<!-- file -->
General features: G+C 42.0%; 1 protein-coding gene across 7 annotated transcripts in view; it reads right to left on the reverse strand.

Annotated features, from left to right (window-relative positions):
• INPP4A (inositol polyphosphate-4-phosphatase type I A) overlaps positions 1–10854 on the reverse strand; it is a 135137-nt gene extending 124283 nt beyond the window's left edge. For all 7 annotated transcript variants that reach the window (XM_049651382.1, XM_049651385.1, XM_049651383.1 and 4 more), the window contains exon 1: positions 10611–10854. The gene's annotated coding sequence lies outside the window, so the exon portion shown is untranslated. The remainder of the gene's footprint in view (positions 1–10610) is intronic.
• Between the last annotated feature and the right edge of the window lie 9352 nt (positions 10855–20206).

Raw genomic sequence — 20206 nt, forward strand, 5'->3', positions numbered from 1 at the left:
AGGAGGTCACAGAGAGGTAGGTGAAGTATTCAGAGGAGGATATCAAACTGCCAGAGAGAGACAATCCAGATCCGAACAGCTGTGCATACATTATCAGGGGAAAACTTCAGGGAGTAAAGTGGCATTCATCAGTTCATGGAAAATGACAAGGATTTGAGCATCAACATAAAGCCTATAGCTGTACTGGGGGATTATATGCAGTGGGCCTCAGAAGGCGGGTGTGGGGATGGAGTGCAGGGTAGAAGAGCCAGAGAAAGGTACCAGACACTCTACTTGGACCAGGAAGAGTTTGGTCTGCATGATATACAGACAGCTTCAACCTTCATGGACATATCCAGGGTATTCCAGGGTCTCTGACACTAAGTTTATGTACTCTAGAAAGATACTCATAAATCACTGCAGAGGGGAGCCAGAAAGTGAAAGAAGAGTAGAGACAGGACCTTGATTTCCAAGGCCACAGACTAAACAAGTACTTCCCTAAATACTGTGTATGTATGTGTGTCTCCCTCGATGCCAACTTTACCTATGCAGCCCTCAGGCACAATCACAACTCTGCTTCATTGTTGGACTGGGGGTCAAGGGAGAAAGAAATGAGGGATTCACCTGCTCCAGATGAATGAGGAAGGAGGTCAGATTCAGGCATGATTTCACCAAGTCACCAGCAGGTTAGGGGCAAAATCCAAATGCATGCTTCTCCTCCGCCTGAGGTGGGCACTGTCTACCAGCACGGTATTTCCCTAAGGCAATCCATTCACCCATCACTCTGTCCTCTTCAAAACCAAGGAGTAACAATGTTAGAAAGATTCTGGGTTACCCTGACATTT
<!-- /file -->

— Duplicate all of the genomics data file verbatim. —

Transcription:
General features: G+C 42.0%; 1 protein-coding gene across 7 annotated transcripts in view; it reads right to left on the reverse strand.

Annotated features, from left to right (window-relative positions):
• INPP4A (inositol polyphosphate-4-phosphatase type I A) overlaps positions 1–10854 on the reverse strand; it is a 135137-nt gene extending 124283 nt beyond the window's left edge. For all 7 annotated transcript variants that reach the window (XM_049651382.1, XM_049651385.1, XM_049651383.1 and 4 more), the window contains exon 1: positions 10611–10854. The gene's annotated coding sequence lies outside the window, so the exon portion shown is untranslated. The remainder of the gene's footprint in view (positions 1–10610) is intronic.
• Between the last annotated feature and the right edge of the window lie 9352 nt (positions 10855–20206).

Raw genomic sequence — 20206 nt, forward strand, 5'->3', positions numbered from 1 at the left:
AGGAGGTCACAGAGAGGTAGGTGAAGTATTCAGAGGAGGATATCAAACTGCCAGAGAGAGACAATCCAGATCCGAACAGCTGTGCATACATTATCAGGGGAAAACTTCAGGGAGTAAAGTGGCATTCATCAGTTCATGGAAAATGACAAGGATTTGAGCATCAACATAAAGCCTATAGCTGTACTGGGGGATTATATGCAGTGGGCCTCAGAAGGCGGGTGTGGGGATGGAGTGCAGGGTAGAAGAGCCAGAGAAAGGTACCAGACACTCTACTTGGACCAGGAAGAGTTTGGTCTGCATGATATACAGACAGCTTCAACCTTCATGGACATATCCAGGGTATTCCAGGGTCTCTGACACTAAGTTTATGTACTCTAGAAAGATACTCATAAATCACTGCAGAGGGGAGCCAGAAAGTGAAAGAAGAGTAGAGACAGGACCTTGATTTCCAAGGCCACAGACTAAACAAGTACTTCCCTAAATACTGTGTATGTATGTGTGTCTCCCTCGATGCCAACTTTACCTATGCAGCCCTCAGGCACAATCACAACTCTGCTTCATTGTTGGACTGGGGGTCAAGGGAGAAAGAAATGAGGGATTCACCTGCTCCAGATGAATGAGGAAGGAGGTCAGATTCAGGCATGATTTCACCAAGTCACCAGCAGGTTAGGGGCAAAATCCAAATGCATGCTTCTCCTCCGCCTGAGGTGGGCACTGTCTACCAGCACGGTATTTCCCTAAGGCAATCCATTCACCCATCACTCTGTCCTCTTCAAAACCAAGGAGTAACAATGTTAGAAAGATTCTGGGTTACCCTGACATTT